News in Brief 21 October 2016 (AM) – Geneva

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High Commissioner for Human Rights Zeid Ra’ad Al Hussein called for action against what he called “pervasive violations of international law”. Photo: UN Photo

Spotlight on Aleppo as UN Human Rights Council re-opens for special session

A special session of the UN Human Rights Council has got under way to highlight the plight of those affected by conflict in Syria's Aleppo.

At the start of the meeting in Geneva, UN High Commissioner for Human Rights Zeid Ra'ad Al Hussein described the more than five-year-long war between Syrian government forces and non-state actors as the "defining human rights crisis of our era".

And in a message to Member States, Zeid called for all parties to be held accountable for rights abuses in the fighting, which has killed some 300,000 civilians and displaced well over half of Syria's population.

"The ancient city of Aleppo, a place of millennial civility and beauty is today a slaughterhouse of pain, a gruesome locus of pain and fear where the lifeless bodies of children are trapped under streets or rubble and pregnant women deliberately bombed. As we speak, hundreds of thousands of people are trapped in 17 other besieged locations and face life-threatening shortages of food, medicines and basic supplies."

Meanwhile, UN humanitarian coordinating agency OCHA said that it had been unable to begin the evacuation of seriously sick and wounded people from eastern Aleppo, as it had hoped to do from Friday.

DRC forces "used excessive and lethal rights violations" to end demonstrations

In the Democratic Republic of the Congo, government forces used excessive and lethal force to quell demonstrations which left 53 people dead last month, the UN has said.

According to an initial UN investigation, "at least" 48 people in the capital Kinshasa were killed "by state agents" as protesters gathered to oppose delays to the presidential election.

The victims included seven women and two children, one as young as five.

A "vast majority" of all of those who died were shot, the probe's authors indicated.

Others died after being set alight, stabbed, beaten or attacked with machetes.

During the demonstrations, four police officers were also killed; three were beaten to death and one was burned alive.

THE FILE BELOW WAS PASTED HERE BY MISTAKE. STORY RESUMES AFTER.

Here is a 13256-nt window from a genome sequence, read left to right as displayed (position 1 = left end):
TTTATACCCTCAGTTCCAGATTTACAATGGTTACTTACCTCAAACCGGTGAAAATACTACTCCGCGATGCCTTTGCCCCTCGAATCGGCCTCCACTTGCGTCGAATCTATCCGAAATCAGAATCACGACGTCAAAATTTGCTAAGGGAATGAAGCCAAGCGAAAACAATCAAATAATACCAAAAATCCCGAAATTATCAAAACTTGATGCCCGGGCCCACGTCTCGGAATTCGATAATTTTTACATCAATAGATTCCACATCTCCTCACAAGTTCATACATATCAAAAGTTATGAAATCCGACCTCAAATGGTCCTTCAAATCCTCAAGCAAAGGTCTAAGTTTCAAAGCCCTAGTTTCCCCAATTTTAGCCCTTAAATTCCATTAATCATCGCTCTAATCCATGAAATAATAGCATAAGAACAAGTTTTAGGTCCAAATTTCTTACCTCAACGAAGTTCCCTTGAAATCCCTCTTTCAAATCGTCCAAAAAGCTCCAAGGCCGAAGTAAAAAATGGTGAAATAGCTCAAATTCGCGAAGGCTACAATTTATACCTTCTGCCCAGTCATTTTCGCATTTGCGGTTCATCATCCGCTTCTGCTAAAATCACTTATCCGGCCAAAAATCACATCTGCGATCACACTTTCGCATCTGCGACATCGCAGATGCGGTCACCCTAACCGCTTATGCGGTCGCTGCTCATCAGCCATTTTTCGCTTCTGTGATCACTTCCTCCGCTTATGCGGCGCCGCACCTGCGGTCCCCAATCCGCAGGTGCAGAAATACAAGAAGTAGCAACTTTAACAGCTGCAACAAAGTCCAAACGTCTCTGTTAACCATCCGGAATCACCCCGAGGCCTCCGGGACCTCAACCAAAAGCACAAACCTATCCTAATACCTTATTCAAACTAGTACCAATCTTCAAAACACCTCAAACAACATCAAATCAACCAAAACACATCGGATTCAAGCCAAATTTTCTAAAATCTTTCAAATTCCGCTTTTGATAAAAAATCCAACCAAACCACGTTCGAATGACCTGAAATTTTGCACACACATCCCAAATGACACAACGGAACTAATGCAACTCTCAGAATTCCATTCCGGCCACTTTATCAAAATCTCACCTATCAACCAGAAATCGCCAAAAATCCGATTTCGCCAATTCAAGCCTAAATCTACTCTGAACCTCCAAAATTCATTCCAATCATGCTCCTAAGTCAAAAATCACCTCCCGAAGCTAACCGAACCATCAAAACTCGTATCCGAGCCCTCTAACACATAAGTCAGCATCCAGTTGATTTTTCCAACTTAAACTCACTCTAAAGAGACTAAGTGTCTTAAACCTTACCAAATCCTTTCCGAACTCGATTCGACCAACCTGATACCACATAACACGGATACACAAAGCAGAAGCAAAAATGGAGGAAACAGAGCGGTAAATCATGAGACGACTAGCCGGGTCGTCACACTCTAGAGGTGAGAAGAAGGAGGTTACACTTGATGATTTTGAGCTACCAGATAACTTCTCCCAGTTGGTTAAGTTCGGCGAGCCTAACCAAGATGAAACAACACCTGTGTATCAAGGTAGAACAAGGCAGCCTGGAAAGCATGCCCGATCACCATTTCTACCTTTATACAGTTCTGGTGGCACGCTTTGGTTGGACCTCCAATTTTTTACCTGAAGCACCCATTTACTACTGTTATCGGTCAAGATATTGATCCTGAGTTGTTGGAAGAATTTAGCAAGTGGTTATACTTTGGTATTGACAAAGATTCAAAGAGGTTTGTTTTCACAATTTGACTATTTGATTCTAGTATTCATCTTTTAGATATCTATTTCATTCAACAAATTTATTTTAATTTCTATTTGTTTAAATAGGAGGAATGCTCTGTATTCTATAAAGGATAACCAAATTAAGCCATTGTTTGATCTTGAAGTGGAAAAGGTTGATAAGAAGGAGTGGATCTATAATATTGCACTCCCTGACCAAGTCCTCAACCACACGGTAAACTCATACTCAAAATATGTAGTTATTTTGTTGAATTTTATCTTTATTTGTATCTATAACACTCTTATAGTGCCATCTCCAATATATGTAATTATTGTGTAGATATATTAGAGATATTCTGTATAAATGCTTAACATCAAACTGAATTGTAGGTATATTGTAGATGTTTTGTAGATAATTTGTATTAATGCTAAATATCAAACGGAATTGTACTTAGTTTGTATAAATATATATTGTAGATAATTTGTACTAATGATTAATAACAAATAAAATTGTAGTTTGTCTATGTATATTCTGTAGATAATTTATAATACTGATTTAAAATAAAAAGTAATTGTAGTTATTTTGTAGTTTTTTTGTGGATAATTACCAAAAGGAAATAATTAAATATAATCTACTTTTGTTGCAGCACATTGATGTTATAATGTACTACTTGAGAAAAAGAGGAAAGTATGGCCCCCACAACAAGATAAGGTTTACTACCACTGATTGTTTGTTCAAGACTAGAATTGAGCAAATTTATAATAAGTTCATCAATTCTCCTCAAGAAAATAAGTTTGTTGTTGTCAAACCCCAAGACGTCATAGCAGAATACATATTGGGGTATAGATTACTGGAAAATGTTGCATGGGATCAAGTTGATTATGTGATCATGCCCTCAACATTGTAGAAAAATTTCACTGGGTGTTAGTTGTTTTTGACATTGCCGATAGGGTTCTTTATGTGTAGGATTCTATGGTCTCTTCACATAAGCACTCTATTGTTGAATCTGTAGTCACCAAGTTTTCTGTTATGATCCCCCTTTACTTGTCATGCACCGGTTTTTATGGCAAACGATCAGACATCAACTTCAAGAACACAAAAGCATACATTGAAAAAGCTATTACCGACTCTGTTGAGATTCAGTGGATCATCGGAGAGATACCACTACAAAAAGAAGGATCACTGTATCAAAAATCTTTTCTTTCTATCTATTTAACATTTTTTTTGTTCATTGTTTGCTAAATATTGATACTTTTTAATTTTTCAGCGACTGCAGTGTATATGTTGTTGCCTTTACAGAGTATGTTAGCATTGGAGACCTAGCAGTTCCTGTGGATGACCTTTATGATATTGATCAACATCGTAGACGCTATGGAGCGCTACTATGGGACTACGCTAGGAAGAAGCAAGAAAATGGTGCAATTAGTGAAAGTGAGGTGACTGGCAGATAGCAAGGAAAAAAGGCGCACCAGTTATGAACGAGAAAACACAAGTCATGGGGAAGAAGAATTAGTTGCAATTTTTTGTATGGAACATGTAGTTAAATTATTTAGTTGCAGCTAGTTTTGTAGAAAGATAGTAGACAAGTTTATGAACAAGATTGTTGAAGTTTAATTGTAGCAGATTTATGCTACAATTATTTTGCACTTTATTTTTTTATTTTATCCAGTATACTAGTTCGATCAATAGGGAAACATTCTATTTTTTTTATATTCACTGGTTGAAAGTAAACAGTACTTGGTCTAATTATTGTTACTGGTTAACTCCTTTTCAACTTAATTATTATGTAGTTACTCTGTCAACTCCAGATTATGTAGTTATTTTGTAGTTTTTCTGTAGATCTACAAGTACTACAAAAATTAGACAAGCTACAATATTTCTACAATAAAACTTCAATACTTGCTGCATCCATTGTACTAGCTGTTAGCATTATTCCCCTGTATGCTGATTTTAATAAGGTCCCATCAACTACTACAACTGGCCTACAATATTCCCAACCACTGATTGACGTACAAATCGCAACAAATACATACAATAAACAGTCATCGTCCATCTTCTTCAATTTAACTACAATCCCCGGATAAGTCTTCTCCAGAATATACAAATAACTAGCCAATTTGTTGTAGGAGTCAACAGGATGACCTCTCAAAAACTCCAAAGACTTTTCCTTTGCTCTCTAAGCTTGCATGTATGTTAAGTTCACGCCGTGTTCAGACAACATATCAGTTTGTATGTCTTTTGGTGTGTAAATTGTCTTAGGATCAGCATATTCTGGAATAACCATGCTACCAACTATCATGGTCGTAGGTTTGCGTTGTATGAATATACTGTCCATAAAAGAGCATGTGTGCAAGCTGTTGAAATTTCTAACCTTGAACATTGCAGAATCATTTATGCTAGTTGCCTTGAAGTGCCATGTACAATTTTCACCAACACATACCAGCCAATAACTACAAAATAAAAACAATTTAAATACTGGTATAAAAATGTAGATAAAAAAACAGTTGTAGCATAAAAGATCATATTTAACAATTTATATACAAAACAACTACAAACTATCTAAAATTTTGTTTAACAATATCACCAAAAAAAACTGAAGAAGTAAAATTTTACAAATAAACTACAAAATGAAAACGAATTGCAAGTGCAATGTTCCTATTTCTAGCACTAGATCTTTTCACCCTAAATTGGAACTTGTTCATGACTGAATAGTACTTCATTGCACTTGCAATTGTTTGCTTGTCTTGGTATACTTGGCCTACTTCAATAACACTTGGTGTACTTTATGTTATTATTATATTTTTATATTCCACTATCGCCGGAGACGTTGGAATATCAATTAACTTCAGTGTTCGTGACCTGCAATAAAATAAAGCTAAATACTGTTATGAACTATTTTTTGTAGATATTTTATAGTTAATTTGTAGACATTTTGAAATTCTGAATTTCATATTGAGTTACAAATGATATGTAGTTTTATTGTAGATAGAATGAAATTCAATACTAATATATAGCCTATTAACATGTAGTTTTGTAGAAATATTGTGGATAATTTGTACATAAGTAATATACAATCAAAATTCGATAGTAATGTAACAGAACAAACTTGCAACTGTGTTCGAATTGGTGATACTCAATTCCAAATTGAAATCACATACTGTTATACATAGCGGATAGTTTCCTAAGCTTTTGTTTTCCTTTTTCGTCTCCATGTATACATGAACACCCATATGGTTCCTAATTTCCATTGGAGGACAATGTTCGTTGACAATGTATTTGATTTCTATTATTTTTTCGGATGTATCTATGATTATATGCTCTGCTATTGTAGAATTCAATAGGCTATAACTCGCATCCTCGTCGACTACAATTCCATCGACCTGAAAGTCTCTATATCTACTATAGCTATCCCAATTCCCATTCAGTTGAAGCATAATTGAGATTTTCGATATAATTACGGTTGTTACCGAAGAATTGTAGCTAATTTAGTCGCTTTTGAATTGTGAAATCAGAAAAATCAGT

In response to the report, the UN has called on the Congolese authorities to conduct independent, credible and impartial investigations.

Use of human shields in Mosul "shows need for Iraqi army caution"

The Iraqi army has been urged to exercise caution by the UN Human Rights Office (OHCHR), following reports that ISIL extremists are using civilians as human shields in and around the city of Mosul.

The appeal comes as the Iraqi army advances on the terrorist stronghold in the north of the country, where the UN has received indications that ISIL is keeping civilians and fighters together.

Spokesperson Ravina Shamdasani from the UN Human Rights Office (OHCHR) has more details:

"Among the reports that we've received are that ISIL forced some 200 families out of Samalia village to walk to Mosul on 17 October. Also on the same day, 350 families fled Najafia village towards Mosul, highlighting ISIL's apparent policy of preventing civilians from escaping to areas controlled by Iraqi security forces. We're also examining reports that at least 40 civilians were shot dead by ISIL in one of the villages outside Mosul."

With the military offensive in its first week, UN Refugee Agency UNHCR has reported that nearly 4,000 people have so far been displaced.

They've all been taken to a reception centre in the village of Al-Hood, about 30 kilometres south of Mosul.

So far, only 48 per cent of the near US$ 200 million that UNHCR needs for Mosul has been provided.

Daniel Johnson, United Nations, Geneva

Duration: 3’38″

 

 

 

 

 

 

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